For students attending the Master's Programme in Toxicology Questions and answers about exchange studies
Here you will find answers to frequently asked questions about exchange studies.
What do exchange studies involve?
Studying abroad within the framework of an exchange programme means that the student spends part of his/her period of training at one of the exchange programme’s partner universities. You then apply to have these studies credited at Karolinska Institutet. The agreements are reciprocal, which means that the universities must receive and send an equal number of students in both directions. BIONK has signed student exchange agreements with about 20 universities around the world.
Which universities can you go to?
Partner universities (may be subject to change).
Can you go at any time during your training?
You must have completed at least one term of your master’s programme in toxicology to become an exchange student.
How long can you be away?
Erasmus studies: 3-12 months.
INK (bilateral agreements in Canada and Singapore): one semester with the exception of Nanyang Technological University, where you can stay for two semesters. To receive the INK travel stipend you need to be on exchange for at least 5 weeks.
What do you study as an exchange student?
As an exchange student you have the opportunity to study courses that can be credited and/or do your degree work abroad.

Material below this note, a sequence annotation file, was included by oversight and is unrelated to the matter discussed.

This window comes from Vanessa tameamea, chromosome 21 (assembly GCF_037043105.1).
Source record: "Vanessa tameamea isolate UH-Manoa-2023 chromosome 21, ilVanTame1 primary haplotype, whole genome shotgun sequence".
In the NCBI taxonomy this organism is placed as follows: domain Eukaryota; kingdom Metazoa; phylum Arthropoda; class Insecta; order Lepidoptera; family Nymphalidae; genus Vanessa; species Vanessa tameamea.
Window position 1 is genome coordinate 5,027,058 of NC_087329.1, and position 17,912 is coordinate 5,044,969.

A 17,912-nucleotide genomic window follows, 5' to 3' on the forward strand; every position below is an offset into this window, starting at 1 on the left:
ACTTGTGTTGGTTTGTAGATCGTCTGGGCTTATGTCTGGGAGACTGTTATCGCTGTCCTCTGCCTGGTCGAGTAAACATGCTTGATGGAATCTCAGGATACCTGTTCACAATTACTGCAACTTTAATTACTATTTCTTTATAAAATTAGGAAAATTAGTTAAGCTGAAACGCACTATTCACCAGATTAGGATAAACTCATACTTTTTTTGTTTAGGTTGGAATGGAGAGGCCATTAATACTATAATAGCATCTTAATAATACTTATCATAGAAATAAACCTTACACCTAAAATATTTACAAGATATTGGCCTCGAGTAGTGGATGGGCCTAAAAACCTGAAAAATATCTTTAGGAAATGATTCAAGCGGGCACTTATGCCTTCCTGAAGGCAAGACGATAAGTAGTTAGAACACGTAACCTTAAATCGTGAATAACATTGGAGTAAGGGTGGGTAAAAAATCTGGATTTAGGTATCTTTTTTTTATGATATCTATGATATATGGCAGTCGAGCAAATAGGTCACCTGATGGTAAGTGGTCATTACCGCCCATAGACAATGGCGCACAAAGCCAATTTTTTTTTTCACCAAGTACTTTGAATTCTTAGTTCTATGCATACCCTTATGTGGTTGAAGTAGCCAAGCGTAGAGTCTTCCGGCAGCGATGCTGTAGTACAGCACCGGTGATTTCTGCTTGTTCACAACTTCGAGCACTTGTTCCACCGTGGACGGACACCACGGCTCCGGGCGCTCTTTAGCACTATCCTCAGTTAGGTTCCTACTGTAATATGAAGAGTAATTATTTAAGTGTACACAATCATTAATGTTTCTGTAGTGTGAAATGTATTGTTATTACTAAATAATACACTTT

What is expected of an exchange student?
Studying abroad for a period requires a lot of preparation. There are many aspects to consider – before, during and after the study period. You will receive advice and help from BIONK and the student advisory service during your planning, but remember that the responsibility for the success of your preparatory work and your foreign studies is a matter for yourself. Remember that you will have to do a lot of work on your own account.
Once you have accepted an exchange place, the student service at KI and the exchange university will begin a collaboration to realise your objectives. You must therefore be certain you want to go before this (often time-consuming) work commences. Once you have accepted the place, compelling reasons are required to withdraw your application.
In your capacity as a representative of Karolinska Institutet and BIONK’s continued exchange work, it is important that you are a good ambassador during your stay abroad.